Destinations // Wellington, New Zealand North Island

When planning our road trip through New Zealand one thing was made abundantly clear – a lot of traveler’s suggested spending more time on the country’s South Island. I’d say that a lot of this must do with the fact that people tend to travel quite far to get to New Zealand and have a limited amount of time to spend there. This of course results in trying to cram lots in – layer in the jet lag and it becomes an unpleasant race to see and do as much as possible. Give yourself time and don’t knock off the North Island, otherwise you run the risk of missing out on gems like Wellington.

Wellington is the second most populous city in New Zealand after Auckland and is surprisingly the country’s capital. There is a certain charm about the city that is unique to other capital cities that we have travelled to. You have all the fixings of a capital city combined with relaxed, small-town vibes and natural beauty.

Wellington served as our last pit stop on the North Island before hopping on the InterIslander Ferry to adventure on the South Island. Craving more accommodation that felt like home, we stayed at the Boulcott Suites. These serviced apartments are centrally located and served as a great base as we explored the city.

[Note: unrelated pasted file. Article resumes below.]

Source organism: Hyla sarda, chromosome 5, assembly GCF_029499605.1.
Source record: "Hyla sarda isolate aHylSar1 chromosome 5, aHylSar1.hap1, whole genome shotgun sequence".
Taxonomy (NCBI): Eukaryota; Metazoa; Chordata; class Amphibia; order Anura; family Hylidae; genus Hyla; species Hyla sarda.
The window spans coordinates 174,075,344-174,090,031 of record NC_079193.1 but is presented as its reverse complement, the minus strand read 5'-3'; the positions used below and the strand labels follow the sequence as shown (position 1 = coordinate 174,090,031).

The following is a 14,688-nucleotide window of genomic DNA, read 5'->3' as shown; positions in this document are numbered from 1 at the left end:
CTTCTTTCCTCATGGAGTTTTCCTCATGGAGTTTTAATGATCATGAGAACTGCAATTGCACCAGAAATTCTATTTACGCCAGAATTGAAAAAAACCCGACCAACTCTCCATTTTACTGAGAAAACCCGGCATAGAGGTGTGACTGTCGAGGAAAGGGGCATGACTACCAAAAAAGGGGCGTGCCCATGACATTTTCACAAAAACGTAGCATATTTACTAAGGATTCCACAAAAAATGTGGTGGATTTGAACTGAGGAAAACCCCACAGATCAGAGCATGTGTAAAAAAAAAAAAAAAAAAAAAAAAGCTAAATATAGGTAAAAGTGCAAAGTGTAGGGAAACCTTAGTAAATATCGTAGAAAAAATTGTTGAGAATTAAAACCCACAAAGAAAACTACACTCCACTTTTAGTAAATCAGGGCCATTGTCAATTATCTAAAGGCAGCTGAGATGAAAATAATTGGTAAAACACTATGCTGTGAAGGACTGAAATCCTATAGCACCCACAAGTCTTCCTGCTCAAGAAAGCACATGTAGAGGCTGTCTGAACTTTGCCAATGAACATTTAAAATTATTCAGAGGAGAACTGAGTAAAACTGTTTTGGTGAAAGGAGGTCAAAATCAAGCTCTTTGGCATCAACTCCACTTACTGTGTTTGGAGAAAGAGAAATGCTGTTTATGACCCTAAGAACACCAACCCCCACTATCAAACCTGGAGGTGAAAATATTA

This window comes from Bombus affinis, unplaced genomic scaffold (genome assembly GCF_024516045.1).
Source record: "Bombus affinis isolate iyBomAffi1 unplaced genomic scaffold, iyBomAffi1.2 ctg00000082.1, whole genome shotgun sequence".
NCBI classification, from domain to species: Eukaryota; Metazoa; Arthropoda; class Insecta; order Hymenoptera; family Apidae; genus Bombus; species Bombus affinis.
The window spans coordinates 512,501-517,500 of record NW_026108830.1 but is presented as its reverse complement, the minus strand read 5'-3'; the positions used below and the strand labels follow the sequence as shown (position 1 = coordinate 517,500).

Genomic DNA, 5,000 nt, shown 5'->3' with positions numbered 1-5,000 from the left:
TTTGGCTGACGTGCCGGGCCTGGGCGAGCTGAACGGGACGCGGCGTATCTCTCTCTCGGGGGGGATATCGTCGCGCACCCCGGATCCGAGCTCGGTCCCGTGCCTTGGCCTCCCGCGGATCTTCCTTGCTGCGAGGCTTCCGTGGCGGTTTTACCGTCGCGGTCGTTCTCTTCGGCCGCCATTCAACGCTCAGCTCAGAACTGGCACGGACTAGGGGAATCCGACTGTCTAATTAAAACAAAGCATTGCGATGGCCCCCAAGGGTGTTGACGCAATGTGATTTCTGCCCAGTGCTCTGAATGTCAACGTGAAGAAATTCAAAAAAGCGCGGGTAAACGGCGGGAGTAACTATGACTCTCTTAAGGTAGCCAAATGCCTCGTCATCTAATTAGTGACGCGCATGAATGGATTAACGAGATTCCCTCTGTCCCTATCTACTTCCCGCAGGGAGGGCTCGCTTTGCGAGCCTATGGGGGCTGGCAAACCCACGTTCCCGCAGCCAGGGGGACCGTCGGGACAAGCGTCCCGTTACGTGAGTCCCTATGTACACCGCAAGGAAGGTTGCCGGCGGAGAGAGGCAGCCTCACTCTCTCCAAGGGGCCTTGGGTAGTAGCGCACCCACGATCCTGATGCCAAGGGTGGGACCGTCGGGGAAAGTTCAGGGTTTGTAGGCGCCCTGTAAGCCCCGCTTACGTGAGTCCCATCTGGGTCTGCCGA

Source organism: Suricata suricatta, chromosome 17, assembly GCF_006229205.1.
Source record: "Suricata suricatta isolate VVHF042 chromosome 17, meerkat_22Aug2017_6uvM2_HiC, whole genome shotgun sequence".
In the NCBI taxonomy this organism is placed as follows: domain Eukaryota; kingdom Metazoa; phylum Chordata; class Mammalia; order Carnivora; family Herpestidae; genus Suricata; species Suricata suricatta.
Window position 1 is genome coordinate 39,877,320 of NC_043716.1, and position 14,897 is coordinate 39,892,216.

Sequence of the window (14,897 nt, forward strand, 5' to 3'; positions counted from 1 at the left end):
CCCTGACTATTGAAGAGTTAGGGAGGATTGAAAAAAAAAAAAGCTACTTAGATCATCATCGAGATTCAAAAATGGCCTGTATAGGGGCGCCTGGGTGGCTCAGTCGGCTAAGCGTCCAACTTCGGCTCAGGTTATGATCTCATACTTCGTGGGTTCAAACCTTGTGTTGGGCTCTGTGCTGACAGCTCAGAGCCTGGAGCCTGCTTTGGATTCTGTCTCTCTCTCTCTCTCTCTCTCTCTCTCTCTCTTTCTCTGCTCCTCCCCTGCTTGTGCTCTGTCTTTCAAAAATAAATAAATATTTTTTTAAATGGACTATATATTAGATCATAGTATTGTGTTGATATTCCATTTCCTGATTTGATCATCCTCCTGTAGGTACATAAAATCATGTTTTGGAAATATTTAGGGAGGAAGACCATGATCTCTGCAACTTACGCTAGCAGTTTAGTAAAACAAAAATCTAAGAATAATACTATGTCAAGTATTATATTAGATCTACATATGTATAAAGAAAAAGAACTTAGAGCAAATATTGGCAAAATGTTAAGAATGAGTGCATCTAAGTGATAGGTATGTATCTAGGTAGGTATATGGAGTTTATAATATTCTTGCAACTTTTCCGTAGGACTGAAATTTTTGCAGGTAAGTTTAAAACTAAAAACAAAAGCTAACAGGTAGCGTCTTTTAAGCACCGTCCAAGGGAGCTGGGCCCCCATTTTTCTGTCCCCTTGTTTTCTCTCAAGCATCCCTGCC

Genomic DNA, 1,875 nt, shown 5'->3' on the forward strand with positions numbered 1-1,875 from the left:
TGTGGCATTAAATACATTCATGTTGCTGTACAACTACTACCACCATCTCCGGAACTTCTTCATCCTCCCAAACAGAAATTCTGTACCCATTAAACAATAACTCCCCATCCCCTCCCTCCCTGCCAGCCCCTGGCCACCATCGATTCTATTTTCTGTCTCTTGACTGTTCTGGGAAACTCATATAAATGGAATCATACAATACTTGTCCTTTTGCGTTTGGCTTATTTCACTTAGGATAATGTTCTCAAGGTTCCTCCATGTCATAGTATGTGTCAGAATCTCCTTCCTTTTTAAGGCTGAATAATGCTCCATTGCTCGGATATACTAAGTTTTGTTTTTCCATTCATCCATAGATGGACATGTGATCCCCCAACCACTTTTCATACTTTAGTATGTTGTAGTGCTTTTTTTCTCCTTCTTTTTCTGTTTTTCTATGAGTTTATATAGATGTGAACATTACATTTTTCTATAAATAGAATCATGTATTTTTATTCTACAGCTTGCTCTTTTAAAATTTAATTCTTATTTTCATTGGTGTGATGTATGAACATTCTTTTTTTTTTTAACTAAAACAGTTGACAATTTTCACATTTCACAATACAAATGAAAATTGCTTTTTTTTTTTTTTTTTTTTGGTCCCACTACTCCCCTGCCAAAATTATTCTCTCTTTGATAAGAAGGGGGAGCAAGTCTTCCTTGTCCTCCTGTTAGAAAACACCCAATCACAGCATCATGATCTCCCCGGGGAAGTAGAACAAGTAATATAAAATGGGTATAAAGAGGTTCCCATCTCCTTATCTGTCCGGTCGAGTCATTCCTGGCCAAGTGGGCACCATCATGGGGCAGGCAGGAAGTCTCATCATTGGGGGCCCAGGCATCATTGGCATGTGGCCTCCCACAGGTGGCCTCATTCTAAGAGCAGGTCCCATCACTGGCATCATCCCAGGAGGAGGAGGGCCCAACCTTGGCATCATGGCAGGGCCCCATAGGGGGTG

Here’s a steer on great ways to spend your time in Wellington.


 One of the joys of the capital being small? You can get around a lot of it by foot. Take the time to get out and explore the city and soak in the artsy vibes. One of the best places to do that is the Wellington Waterfront. In addition to plenty of bars and restaurants, the waterfront is lined with arts installations – like Max Patte’s Solace in the Wind and the New Zealand Society of Authors’ Writers Walk.

If you are into your scenic views, Wellington has you covered. You can take a hike up to the top of Mount Victoria for stunning vistas of Wellington city and harbor. Prefer your views without the work?  Take the historic Wellington Cable Car from the city center to the suburb of Kelburn. In addition to showcasing most of the city, the lookout spans the harbor, the CBD and Mount Victoria.